Why do some people stay disconnected from their co-workers while others always seem to make deep connections? In this excerpt from 5 Gears: How to Be Present and Productive When There Is Never Enough Time Jeremie Kubicek and Steve Cockram examine the power of a simple apology.
Do you know how to apologize? That is a funny question, isn’t it? Asking this might even sound a bit demeaning. What I really mean is, have you learned the etiquette of apologizing to others when you make a mistake? Did your mother and teachers embed this simple concept in your younger years? More importantly, do you mean it when you say it? It is rather an art form, I think, and to master this (which you completely can) you need a few skills in your back pocket.
When our kids were younger we were constantly refereeing between the three of them. “He hit me,” was a consistent phrase we heard in our house. When we would ask one of our children to apologize to each other they would give the obligatory “I’m sorry,” and then move on to the next activity. We think they began to understand social intelligence and the boundaries of right and wrong, but it really comes down to whether or not a child is responsive or resistant. The same goes for adults.
There are two types of people—responsive and resistant. You hire responsive ones and fire the resistant. Responsive people are self-aware and have a consciousness that is not steeped in victim mentality, but rather in responsibility. They understand that they are responsible for their actions and will make amends when they have clearly overstepped their bounds. Responsive people are the best employees, and spouses, and children.
Resistant people, on the other hand, are exhausting. They hate to admit their mistakes and will more easily pass the blame than admit a fault. Resistance is basically pride, which shows itself as insecurity. These people do not want to appear weak, so they would rather exasperate others than get to the peace that comes from admission. Resistance will fight rather than resolve, blame rather than admit, and run away rather than run toward reconciliation.
Through the years I have had the privilege of hiring dozens of executive leaders, and my strategy for finding the gems is to look for responsiveness. When I sense resistance I nicely finish the meeting and move on to another candidate. Hiring a resistant person is not worth the drama that inevitably follows.
Admitting mistakes is a fundamental part of being responsive. When you find a responsive person you will find someone with deep character and a person to build companies or initiatives around.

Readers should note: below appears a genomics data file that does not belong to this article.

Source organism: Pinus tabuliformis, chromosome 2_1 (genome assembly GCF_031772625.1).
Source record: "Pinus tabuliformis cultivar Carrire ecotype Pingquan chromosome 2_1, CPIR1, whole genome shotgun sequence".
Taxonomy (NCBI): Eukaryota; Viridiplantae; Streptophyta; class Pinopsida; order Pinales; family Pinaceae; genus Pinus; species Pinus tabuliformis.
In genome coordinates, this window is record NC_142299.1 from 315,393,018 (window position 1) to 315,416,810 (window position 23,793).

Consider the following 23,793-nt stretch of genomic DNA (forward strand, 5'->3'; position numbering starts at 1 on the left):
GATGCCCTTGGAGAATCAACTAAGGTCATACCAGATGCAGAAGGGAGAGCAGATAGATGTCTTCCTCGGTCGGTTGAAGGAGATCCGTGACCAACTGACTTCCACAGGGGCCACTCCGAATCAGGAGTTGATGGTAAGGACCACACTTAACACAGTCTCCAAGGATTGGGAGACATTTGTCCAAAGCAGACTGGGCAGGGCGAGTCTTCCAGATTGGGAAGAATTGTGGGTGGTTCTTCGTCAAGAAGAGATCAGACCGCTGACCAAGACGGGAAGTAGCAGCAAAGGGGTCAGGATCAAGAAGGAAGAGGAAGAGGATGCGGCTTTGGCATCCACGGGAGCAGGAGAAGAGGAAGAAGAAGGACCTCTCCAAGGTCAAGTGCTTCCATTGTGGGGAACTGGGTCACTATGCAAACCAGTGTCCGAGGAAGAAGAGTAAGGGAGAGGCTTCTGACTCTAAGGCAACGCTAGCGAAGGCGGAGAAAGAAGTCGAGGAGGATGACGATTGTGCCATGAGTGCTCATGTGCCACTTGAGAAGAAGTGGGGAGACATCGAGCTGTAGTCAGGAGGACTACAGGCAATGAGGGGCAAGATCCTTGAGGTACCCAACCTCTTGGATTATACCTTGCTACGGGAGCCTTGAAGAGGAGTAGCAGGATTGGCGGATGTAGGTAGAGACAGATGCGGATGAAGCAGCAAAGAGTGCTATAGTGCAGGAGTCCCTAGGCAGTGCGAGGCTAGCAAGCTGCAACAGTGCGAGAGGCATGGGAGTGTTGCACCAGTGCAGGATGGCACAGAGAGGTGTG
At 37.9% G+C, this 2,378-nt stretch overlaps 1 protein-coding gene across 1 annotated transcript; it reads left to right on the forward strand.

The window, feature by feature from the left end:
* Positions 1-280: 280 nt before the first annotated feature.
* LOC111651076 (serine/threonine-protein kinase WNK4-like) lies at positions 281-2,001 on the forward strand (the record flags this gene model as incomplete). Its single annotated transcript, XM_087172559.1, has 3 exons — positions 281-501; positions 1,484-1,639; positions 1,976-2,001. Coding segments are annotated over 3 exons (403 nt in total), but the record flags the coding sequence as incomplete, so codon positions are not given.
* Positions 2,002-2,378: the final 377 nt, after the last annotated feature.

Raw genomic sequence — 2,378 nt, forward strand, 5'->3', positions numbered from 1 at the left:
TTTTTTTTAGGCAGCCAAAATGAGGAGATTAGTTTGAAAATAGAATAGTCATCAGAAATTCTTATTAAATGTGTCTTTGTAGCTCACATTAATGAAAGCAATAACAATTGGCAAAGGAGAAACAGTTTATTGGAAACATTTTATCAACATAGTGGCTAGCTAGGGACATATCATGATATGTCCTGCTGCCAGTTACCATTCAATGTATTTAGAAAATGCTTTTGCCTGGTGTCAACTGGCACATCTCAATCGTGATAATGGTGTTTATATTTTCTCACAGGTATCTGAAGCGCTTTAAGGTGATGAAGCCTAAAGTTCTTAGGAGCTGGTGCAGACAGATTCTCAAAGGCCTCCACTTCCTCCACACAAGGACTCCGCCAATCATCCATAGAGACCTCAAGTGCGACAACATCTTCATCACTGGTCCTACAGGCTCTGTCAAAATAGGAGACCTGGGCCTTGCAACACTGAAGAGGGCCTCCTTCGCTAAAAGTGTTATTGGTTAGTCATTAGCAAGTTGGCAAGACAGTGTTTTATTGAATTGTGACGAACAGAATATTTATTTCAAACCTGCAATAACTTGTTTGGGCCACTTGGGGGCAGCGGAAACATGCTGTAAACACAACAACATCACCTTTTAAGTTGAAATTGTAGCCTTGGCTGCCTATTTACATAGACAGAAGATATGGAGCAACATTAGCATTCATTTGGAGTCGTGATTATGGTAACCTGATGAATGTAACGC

What owning up does to influence
Have you ever seen a professional sporting event where a player makes an obvious mistake, but immediately points to teammates to shift the blame? Their words echo, “Man, what were you thinking? Why didn’t you …?” That is a strategy of the resistant: shifting blame, getting the negative spotlight off of himself or herself and on to someone else. The problem with this is that in professional sports millions of people see through the replay that the initial player indeed was wrong, but now looks like the fool in front of the fans.
Conversely, have you ever noticed what happens when another player makes a mistake and then immediately pounds their chest and lifts their hand with an impassioned “my bad.” The athlete just admitted his mistake in front of millions. In this scenario normally what occurs is that the player who admitted his mistake gets grace and mercy from the fans and a rallied support from the other players. You can almost read their lips as they support the guilty player. “It’s okay, keep your head in the game. It will be okay.” Responsive players get the respect of the team and the fans, while the resistant players lose respect from their fans and the team.
Influence rises when people admit their mistakes, unless of course they make the same mistake consistently (in this case a different type of jeering occurs). People respect people who admit their mistake and then hustle to do better next time. People do not respect others who refuse to own it when they mess up and continue to blame others. Respect, then, is gained or lost directly by the way we apologize or not.
Excerpted and adapted with permission of the publisher, Wiley, from 5 Gears: How to Be Present and Productive When There Is Never Enough Time by Jeremie Kubicek and Steve Cockram. Copyright (c) 2015 by Pub House, LLC. All rights reserved. This book is available at all booksellers.